Embedding computation in molecular contexts incompatible with traditional electronics is expected to have wide ranging impact in synthetic biology, medicine, nanofabrication and other fields. A key remaining challenge lies in developing programming paradigms for molecular computation that are well-aligned with the underlying chemical hardware and do not attempt to shoehorn ill-fitting electronics paradigms. We discover a surprisingly tight connection between a popular class of neural networks (binary-weight ReLU aka BinaryConnect) and a class of coupled chemical reactions that are absolutely robust to reaction rates. The robustness of rate-independent chemical computation makes it a promising target for bioengineering implementation. We show how a BinaryConnect neural network trained in silico using well-founded deep learning optimization techniques, can be compiled to an equivalent chemical reaction network, providing a novel molecular programming paradigm. We illustrate such translation on the paradigmatic IRIS and MNIST datasets. Toward intended applications of chemical computation, we further use our method to generate a chemical reaction network that can discriminate between different virus types based on gene expression levels. Our work sets the stage for rich knowledge transfer between neural network and molecular programming communities.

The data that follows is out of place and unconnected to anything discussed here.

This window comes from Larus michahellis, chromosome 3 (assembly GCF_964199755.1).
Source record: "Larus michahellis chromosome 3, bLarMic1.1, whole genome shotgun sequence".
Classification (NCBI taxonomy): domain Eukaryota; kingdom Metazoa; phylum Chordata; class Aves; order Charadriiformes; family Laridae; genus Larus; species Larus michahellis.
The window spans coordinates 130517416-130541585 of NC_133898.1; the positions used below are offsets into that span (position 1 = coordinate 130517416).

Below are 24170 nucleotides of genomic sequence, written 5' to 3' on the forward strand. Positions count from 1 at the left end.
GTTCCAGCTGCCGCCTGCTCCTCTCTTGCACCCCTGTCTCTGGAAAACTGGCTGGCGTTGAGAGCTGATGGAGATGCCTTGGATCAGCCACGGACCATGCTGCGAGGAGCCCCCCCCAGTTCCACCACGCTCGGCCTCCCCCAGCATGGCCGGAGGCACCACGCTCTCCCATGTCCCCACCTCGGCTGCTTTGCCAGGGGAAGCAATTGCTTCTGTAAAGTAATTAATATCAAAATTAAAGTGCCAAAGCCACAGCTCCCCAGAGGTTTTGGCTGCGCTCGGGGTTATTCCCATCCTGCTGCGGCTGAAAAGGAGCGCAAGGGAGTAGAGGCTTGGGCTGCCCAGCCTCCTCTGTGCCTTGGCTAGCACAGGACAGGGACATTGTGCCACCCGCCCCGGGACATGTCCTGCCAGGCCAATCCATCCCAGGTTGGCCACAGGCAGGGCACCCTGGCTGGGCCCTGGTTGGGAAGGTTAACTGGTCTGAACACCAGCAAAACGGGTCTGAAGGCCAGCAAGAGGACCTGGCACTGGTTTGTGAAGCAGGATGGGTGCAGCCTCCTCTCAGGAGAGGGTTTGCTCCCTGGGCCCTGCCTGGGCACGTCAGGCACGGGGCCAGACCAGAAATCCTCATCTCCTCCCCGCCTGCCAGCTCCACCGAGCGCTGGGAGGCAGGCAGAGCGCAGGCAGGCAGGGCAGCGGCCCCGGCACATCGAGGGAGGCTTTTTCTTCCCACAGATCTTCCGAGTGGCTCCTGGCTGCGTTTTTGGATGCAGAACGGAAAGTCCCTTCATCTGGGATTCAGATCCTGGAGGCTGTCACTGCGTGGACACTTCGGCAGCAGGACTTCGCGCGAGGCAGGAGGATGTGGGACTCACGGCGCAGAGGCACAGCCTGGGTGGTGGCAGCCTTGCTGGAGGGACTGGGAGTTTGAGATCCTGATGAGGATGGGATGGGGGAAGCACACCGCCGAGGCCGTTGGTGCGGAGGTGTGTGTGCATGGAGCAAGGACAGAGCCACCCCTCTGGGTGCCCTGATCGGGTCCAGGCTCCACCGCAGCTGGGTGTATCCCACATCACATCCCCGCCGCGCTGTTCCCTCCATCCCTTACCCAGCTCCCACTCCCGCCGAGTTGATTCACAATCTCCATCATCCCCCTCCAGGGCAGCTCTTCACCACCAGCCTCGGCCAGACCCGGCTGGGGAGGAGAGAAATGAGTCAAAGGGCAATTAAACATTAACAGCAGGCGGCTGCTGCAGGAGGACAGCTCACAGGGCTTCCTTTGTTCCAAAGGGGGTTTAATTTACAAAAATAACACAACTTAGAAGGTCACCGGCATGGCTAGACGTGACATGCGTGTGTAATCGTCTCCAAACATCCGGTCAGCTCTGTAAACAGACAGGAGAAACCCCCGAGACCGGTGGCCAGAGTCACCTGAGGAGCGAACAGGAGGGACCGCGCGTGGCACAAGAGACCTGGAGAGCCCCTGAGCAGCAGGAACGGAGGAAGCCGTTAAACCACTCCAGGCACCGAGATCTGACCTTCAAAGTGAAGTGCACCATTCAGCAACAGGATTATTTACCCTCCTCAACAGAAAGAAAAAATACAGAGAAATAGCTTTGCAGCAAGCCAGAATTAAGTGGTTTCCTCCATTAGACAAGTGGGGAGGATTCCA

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  6. Daumé III, Hal ; Singh, Aarti (Ed.)